Digg launched an API recently, a way for developers to write new ways to submit stories to Digg and to extract data from the service. One intriguing new app that uses the API is the Smart Digg Button for Firefox. There have been toolbar icons that make it easier to Digg stories before, but what this add-on does is a little different. It tells you, in the lower-right corner of your browser, how many Diggs the page you're visiting already has. If you click on the notification, you can add your own Digg, too.
It's a cool idea because it shows you how popular every page you visit is among the Digg audience. But it's a little troubling, as well. As Digg users have noticed, in order to get its data, the add-on is sending the URL of every page you visit to Digg. I'll say that again: If you use this add-on, Digg is collecting your browsing history from this step forward. Whether or Digg actually saves the data or analyzes it is unknown, but this tool--which Digg didn't even build itself--does give the company a scary capacity to collect deep information about its users. It reminds us, of course, of Google, and the recently-released Web History feature that reveals to you what Google already knows: Every page you've visited after you installed the Google toolbar. In other words, the Smart Digg Button tool badly needs an "off" button.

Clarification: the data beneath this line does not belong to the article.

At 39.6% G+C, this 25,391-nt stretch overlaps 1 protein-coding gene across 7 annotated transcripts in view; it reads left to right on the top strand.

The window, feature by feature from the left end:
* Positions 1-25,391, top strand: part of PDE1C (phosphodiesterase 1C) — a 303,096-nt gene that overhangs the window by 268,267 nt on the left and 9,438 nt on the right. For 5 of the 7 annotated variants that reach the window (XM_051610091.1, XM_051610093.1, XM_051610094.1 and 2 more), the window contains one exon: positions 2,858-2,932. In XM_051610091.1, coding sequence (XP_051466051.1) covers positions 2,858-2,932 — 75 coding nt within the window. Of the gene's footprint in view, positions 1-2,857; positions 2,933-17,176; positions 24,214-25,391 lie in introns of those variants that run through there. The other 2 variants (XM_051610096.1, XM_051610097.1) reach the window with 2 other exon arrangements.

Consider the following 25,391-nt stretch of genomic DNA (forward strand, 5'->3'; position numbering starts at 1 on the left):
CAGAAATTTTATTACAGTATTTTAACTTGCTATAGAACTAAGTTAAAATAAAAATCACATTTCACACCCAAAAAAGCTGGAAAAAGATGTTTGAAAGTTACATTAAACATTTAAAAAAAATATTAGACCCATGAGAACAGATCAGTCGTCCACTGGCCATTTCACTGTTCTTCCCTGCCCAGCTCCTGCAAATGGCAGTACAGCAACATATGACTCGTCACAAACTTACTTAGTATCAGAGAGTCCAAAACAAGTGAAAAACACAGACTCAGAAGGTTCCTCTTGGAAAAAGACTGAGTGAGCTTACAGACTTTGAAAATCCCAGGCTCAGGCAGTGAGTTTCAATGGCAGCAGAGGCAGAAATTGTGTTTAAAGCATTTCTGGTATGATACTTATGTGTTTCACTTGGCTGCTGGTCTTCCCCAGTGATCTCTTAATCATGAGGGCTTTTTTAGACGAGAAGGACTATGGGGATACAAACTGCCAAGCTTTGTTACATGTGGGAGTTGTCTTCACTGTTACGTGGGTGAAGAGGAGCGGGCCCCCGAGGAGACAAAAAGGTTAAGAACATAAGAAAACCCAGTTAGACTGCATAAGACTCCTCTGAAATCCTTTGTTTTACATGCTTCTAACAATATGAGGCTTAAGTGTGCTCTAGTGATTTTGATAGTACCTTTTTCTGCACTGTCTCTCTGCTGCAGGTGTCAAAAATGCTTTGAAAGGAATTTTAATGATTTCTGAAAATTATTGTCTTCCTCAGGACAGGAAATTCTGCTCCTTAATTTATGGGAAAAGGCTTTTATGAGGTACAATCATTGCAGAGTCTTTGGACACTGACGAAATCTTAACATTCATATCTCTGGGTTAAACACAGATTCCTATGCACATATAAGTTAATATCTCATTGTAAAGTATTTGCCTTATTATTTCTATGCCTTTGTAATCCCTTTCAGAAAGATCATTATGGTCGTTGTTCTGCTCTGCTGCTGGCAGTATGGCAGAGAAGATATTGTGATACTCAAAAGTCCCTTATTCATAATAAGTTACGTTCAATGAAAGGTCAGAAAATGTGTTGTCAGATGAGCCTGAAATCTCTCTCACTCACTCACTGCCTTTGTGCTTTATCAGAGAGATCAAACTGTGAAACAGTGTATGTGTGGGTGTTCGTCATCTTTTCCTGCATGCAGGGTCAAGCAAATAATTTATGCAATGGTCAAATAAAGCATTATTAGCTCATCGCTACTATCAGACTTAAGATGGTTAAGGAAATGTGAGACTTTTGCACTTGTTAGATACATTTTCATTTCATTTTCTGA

Still, I am always curious to know what the Digg community thinks of a particular page, so I'd like it developed further. I like ActiveWeave's BlogRovr (review) feature that pops up related commentary from around the Web on pages I visit. I think it'd be pretty cool if either the Smart Digg Button or BlogRovr would pop up commentary on pages from the Digg user base.
As with Digg in general, the Smart Digg Button add-on needs some work done on disambiguation. You might be viewing a page that's already on Digg, but the tool won't show an accurate Digg count because the URL you're using isn't the same one that's been Dugg. If you clicked on a link from a tracked Web site (like CNET) or from an e-mail, RSS feed, or a site's syndication partner, this is likely to be an issue.
If you don't identify with the Digg mob, skip this tool. But if you want to see a quiet but running indication in your browser of what Digg thinks of the pages you visit, it's a worthwhile download.